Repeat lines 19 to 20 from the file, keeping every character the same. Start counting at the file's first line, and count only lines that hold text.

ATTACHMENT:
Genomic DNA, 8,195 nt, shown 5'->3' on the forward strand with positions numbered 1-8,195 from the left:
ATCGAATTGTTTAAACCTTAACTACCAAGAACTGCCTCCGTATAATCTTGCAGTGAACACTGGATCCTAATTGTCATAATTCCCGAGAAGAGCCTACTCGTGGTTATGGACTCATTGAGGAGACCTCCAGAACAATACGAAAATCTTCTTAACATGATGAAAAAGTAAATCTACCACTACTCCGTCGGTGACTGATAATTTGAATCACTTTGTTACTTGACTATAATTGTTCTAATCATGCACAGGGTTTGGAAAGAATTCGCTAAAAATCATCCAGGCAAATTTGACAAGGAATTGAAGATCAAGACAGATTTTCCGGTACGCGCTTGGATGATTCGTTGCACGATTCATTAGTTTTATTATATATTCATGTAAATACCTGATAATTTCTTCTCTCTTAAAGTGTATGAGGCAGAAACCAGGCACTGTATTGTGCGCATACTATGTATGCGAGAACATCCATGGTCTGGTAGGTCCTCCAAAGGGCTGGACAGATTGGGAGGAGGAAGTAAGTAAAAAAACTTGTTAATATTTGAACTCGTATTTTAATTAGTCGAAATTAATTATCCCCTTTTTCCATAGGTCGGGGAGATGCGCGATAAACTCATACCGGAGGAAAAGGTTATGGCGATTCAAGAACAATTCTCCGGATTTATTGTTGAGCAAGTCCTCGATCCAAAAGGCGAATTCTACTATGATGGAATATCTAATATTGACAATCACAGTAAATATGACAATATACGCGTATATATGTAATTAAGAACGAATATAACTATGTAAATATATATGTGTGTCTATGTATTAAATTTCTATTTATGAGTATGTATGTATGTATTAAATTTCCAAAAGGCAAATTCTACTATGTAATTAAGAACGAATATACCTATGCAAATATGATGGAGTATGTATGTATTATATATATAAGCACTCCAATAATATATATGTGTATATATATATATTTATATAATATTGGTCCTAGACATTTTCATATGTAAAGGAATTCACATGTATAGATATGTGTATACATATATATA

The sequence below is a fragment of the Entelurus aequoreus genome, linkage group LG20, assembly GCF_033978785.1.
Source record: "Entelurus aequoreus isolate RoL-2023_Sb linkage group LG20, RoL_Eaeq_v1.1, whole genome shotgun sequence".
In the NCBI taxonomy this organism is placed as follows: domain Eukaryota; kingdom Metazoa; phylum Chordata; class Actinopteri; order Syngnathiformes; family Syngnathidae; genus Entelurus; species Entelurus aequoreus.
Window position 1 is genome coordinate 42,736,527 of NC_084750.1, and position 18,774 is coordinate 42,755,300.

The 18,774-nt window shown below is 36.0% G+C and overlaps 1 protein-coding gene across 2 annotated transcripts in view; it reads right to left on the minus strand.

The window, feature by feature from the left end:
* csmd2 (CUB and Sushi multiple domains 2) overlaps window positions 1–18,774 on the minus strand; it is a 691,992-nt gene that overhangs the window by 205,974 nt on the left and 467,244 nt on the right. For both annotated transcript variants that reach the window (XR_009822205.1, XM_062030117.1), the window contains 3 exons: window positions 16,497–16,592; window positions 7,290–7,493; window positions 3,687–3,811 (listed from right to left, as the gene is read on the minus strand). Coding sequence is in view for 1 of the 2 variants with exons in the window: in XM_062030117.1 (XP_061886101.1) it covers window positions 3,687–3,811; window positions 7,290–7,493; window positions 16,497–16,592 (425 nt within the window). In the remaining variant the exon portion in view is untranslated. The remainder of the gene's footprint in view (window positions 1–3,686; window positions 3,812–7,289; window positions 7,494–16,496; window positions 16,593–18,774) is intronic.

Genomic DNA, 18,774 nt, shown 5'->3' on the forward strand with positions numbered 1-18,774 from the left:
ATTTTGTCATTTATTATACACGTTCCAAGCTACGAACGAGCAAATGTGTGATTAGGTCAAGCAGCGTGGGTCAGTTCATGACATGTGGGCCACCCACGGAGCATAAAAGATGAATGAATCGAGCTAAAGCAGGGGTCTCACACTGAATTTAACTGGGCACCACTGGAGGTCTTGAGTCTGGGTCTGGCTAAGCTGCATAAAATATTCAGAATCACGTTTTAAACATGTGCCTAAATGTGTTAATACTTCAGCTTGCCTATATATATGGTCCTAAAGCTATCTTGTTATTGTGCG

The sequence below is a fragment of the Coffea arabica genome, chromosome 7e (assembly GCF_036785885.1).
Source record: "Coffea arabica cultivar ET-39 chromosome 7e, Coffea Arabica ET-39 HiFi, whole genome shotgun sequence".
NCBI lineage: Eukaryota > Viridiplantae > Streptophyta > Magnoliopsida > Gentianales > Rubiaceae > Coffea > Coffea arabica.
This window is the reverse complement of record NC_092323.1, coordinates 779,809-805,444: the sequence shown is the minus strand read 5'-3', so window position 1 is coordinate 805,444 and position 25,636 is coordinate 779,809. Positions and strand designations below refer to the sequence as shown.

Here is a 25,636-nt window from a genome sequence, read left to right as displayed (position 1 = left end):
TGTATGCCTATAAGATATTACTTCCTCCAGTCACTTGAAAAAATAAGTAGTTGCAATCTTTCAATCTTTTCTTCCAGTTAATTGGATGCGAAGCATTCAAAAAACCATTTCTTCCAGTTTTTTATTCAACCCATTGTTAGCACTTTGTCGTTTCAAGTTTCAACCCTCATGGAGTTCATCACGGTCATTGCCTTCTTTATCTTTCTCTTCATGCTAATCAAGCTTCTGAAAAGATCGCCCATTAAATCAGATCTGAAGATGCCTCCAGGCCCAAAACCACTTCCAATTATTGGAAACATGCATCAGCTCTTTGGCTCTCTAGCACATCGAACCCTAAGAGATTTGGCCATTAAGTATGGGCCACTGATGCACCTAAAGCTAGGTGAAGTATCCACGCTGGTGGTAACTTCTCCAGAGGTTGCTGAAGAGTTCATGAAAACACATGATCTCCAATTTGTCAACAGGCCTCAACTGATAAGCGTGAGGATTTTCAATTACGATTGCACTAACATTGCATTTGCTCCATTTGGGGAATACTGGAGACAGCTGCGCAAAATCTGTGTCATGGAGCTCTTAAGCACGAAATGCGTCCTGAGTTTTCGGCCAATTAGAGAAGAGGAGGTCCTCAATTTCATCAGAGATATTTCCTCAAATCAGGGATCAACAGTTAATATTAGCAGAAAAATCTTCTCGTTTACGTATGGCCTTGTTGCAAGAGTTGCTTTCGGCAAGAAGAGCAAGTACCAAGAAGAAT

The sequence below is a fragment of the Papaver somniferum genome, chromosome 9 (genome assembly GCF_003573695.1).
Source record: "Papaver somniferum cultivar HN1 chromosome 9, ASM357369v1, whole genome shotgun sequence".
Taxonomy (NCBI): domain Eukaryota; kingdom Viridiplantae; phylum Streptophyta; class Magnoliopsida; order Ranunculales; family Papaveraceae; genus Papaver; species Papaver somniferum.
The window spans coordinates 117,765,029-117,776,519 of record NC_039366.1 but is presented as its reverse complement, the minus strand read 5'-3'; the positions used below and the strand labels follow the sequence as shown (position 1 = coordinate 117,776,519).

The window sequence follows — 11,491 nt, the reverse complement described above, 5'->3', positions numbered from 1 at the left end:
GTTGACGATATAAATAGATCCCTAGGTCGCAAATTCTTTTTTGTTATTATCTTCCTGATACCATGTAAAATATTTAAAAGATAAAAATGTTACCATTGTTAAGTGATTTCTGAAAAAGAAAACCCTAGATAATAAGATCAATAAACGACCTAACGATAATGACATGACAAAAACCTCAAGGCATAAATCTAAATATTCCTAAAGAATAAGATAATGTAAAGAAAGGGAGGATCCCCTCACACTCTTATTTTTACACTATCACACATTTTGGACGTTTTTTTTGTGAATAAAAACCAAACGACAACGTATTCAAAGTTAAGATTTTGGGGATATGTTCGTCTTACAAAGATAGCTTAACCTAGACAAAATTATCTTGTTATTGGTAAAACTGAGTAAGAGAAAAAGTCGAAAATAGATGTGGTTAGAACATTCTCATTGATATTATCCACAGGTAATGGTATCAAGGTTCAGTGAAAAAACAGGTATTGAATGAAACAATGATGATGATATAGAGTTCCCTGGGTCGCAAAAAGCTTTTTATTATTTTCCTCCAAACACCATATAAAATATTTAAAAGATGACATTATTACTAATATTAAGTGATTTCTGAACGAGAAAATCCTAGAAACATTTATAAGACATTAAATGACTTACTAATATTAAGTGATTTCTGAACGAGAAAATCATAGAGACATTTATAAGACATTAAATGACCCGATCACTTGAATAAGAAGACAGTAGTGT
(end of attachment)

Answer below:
Source record: "Papaver somniferum cultivar HN1 chromosome 9, ASM357369v1, whole genome shotgun sequence".
Taxonomy (NCBI): domain Eukaryota; kingdom Viridiplantae; phylum Streptophyta; class Magnoliopsida; order Ranunculales; family Papaveraceae; genus Papaver; species Papaver somniferum.